Ten o’clock is a carmine that has a mind of its own, eleven o’clock an aquamarine that I never quite mix enough of, twelve o’clock is a delicate pink with an unsuspectingly tenacious stain on my palette.
Daylight momentarily resists, then crumbles under pressure and feathers the bottom of a milky jar. Time pours into a stained yoghurt tub, pours out, pours in, pours out.
There is barely a moment spared for eating, cleaning, or rolling sore shoulders: every second needs to be channelled into pigment.
When the last of daylight has been scraped from the jar, the colours begin to warp.
The colours of the night like to deceive. Ten o’clock is a deep purple that looks black under the electric lights, I know eleven o’clock to be a light limey green but I can only see yellow, twelve o’clock refuses to blend smoothly, chunks of burnt orange floating in a tangerine base.
The canvas sits and waits for time to dry upon its surface. I scrub minutes from my fingers, seconds from beneath my nails, and an unruly moment from its attempted escape onto my shirt.
I discharge time from its monotonous polytone task, and release it to transform into other things.
Guppy’s feet hurt. It turned out no-one had bothered to cobble the world outside (to be fair she could see why, it was the least interesting thing her eyeballs had ever bled over). Instead, it was full of mud and puddles and grit and rocks and miles and miles of emptiness.
The first day, she’d actually tried to pay attention to the journey so she could find her way back on the off-chance that they could escape. This proved to be doubly pointless: there was about as much differentiation as you’d find between the undersides of two slime covered paving slabs, and Grey’s knife never wavered from view.
By day two, she was envisioning herself being carried along in a golden palanquin so her shredded leather soles floated above that bloody miserable surface.
By day four, she’d decided that if she were king, she would command that the entire land be covered in paving slabs with lots of fruit vendors dotted around the place. And her subjects would be ordered to mill along making lots of noise so there wasn’t this head-exploding silence.
It turned out that Nate was even more miserable than she was (she felt a bit bad that this cheered her up). Grey kept him to heel through the entire march, and had been forcing him to tell the tiniest of lies over and over again.
This had resulted in his rag-doll body getting repeatedly spattered with vomit, though Grey somehow always managed to stay out of the splash zone.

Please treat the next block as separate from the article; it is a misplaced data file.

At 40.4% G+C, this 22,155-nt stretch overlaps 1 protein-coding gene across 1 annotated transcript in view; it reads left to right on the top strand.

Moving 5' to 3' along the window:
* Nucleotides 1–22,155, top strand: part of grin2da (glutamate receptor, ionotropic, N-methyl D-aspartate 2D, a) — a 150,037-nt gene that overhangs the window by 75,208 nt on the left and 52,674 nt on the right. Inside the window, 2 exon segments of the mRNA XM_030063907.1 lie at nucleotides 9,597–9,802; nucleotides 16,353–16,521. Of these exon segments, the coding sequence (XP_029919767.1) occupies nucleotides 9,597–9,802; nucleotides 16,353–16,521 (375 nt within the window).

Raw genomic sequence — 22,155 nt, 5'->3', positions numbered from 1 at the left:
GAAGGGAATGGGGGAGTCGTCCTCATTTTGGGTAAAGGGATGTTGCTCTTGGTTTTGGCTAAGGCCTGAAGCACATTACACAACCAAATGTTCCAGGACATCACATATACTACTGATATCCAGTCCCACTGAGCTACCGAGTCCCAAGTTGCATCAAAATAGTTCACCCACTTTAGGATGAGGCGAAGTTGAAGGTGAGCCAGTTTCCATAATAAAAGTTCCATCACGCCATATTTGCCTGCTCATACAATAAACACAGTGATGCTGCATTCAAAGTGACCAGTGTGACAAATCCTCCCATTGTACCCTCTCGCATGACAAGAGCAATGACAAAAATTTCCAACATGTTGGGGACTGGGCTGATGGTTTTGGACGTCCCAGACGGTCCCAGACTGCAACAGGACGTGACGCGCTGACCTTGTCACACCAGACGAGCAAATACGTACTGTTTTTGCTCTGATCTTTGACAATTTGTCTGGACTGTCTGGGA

Shame, thought Guppy.
She supposed that it was possible there might have been a little less vomit exiting Nate’s mouth than there had been at the beginning, so maybe his tolerance was getting better. Or maybe he was just a whole lot emptier.
Grey was looking grimmer, and Guppy suspected her threat to dump Nate was getting more likely by the day.
Time to take action.
They’d set up for camp in a small copse that offered some shelter from the constant drift of rain that spiderwebbed their clothing. As ever, they ate in silence, jaws working over leathered strips of meat and small pats of nut-tack. Grey had taken to stalking a few more strides away to sleep, though she made sure her blades were still all too visible in the grey light.
‘Nate!’ Guppy hissed at the huddled figure curled up at the foot of a wide oak. She kept one eye on Grey, who lay completely still across the small clearing.
The boy stirred and rolled slowly over to look at her.
‘What do you want, Guppy?’ He sounded completely exhausted, voice emptied of every trace of fear. She scrambled forward over the squishy ground.
‘You gotta figure this thing out, else she’s gonna boot you. And you don’t want to end up with another slaver again.’
He shook his head, voice rising. ‘I’ve tried! I’ve been trying for days! I’m just not like you.’
Guppy paused, chewing her lip. ‘See the thing is, Nate, I reckon that lying is all about what you think is the truth. If I know something’s a lie, then it tastes like a lie. But if I say something I think is the truth, then it never tastes bad even if I find out later I was wrong. So I don’t get hung up on truth, it’s all just what I think at the time. And maybe that’s why it don’t taste so bad when I lie, part of me knows it could be the truth, somewhere, for someone.’
Nate’s pale face wrinkled, ‘So you’re saying truth doesn’t exist?’
Guppy shrugged, ‘I’m saying I’ve never found it all that reliable. Maybe that could help you.’
He sighed, ‘I’ll try. But I don’t see how going with Grey is any better than being with a slaver anyway.’
She nodded, glancing back at the long lean shadow that lurked behind her. ‘I’m not sticking with her, we’ll run as soon as we can. But if you can’t lie, you’ll get dumped off somewhere.’
‘Why do you even care?’
Guppy scowled. ‘I bloody well nearly burnt my tongue off last time I dropped you in it. I don’t fancy trying that again.’
He snorted softly, ‘I’ll try again tomorrow.’
‘Again.’ Grey’s voice pulled Guppy awake. Grey and Nate were standing a few paces away, their faces turned away.
‘I’m from Casta.’ Nate’s voice wobbled slightly, but there was no heave to his shoulders, not a single retch.
Guppy sat up, eyes widening.
‘You’re a servant from Casta.’ Grey’s voice was as bored as it had been the day before.
‘I’m a servant from Casta.’
‘Good, you need to keep your face from screwing up, it’s still easy to see you’re uncomfortable. Again.’